An Interview with Maya Abdul-Malak (Director)
The Imagined Homeland
Q: The scenery in front of the shop, which appears over and over, seems to accumulate layers of meaning as the film goes on. What were your intentions as far as this shot goes, and with having the film play out within the bounded space of a shop?
MAM: By layering recitations of my father’s letters and that scene, I hoped to allow the story of Moustafa and the others resonate, across time, with my father’s story. They live in different eras, but essentially under the same conditions, in the same situations.
Also, even if the scene is here (in Paris), it exists at the same time over there (home, Algeria). In this film, through the bounded space of the shop, I wanted to deal with the extent to which that space shapes our existence. I actually have footage of Moustafa working, and of interviews, but in the end I didn’t use any of it. The reason for this is that the shop is the most important place. It’s a closed place, but many kinds of things are brought into it. I think that this place can narrate everything about how much we develop relationships with the places where we find ourselves.
Q: When Moustafa is going back to his hometown after fourteen years and he calls his mother, the strong evocation of the distance from his hometown—which is out of the frame—and the length of fourteen years, is striking.
MAM: I think that in that scene with Moustafa talking to his mother there is something that totally transcends that distance, that space, and it’s almost as if she is right there. For immigrants like us the question of where we are, and how we are to inscribe ourselves in that place, is always an important one. They are in Paris, but that is only a temporary thing, or at least they think so. In other words, they’re waiting for when it’s time to go home. And yet they don’t go home, so in this sense their homeland becomes a dream space inside their heads, an image. This is also present in what Moustafa says on the phone at the end: “I feel like I’ve somehow come to a standstill.” The reason I ended the film with Moustafa coming back to Paris was to give the impression that it’s repeating, that he’d come back and now it’s starting over again. In the film I wanted to capture fourteen years of immigrant life, this period of waiting for something.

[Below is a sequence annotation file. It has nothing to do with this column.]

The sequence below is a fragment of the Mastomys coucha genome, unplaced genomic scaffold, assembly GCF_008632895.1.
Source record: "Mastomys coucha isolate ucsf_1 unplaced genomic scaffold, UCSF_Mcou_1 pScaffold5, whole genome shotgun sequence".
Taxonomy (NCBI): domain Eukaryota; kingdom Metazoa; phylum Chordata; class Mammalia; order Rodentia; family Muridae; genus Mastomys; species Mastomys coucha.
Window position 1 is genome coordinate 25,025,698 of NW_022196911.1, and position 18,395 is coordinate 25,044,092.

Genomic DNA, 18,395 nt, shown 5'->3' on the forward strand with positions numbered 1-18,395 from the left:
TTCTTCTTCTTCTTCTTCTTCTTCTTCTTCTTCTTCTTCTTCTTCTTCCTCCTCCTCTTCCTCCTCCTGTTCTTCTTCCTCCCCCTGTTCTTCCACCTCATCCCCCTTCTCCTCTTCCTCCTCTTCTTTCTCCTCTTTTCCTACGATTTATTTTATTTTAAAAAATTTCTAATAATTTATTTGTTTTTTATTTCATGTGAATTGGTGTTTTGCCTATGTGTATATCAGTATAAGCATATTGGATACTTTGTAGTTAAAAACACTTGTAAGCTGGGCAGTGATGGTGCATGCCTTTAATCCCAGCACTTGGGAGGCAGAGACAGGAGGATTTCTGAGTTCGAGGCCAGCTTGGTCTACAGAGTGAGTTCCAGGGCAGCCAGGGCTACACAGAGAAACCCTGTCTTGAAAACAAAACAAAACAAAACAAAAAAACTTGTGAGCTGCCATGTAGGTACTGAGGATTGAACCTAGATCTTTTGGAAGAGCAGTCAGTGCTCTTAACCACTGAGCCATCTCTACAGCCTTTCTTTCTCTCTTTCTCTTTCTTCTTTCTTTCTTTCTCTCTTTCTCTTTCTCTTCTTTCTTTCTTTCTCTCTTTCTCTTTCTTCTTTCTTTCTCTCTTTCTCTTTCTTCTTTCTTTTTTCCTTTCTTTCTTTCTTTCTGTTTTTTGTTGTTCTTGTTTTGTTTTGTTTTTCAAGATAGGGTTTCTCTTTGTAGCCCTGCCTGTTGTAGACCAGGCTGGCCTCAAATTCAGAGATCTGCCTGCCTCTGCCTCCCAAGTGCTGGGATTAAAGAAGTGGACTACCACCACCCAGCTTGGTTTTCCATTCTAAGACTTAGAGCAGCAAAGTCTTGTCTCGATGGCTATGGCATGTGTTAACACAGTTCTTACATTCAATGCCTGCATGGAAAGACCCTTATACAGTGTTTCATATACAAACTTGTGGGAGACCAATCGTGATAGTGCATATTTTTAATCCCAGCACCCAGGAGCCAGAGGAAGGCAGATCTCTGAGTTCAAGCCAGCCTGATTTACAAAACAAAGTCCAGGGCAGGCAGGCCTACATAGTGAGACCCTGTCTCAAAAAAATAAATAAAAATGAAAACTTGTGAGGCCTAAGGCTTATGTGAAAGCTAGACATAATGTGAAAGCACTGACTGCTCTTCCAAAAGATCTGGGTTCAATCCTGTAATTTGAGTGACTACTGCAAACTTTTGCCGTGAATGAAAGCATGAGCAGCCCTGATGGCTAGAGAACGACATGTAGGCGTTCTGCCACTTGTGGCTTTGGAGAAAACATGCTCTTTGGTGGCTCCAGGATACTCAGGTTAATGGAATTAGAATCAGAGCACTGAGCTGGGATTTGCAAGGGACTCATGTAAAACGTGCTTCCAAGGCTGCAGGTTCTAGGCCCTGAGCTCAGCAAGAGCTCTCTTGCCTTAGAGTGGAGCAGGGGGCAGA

Q: Starting with the particular rhythm of the recitation of the letters, the film itself felt very musical.
MAM: The difficult thing at the editing stage was to maintain that rhythm, so that it wouldn’t be boring. In the letters that are being recited there is a certain kind of temporality that mirrors the temporality of their lives as immigrants, which as I’ve said is a repetition of the same things, of waiting for something. It was tough to convey a sense of repetition without making the viewer think: “oh not again.”
The sounds of the city and of the cars create an urban music. As for the voice reading the letters, I aimed to make it blend in with the city. To have it all mixed in together was very important, and the reason for this is that each person there is someone who has brought their own homeland to this faraway country, making this neither here nor there, but rather a third place where each of these is mixed together. The invisible, out of frame, absent homeland is brought in through sound.
(Compiled by Miyata Mariko)
Interviewers: Miyata Mariko, Kawashima Shoichiro / Interpreter: Fujiwara Toshi / Translator: Tyler Walker
Photography: Suzuki Moyu / Video: Takahashi Asuka / 2015-10-10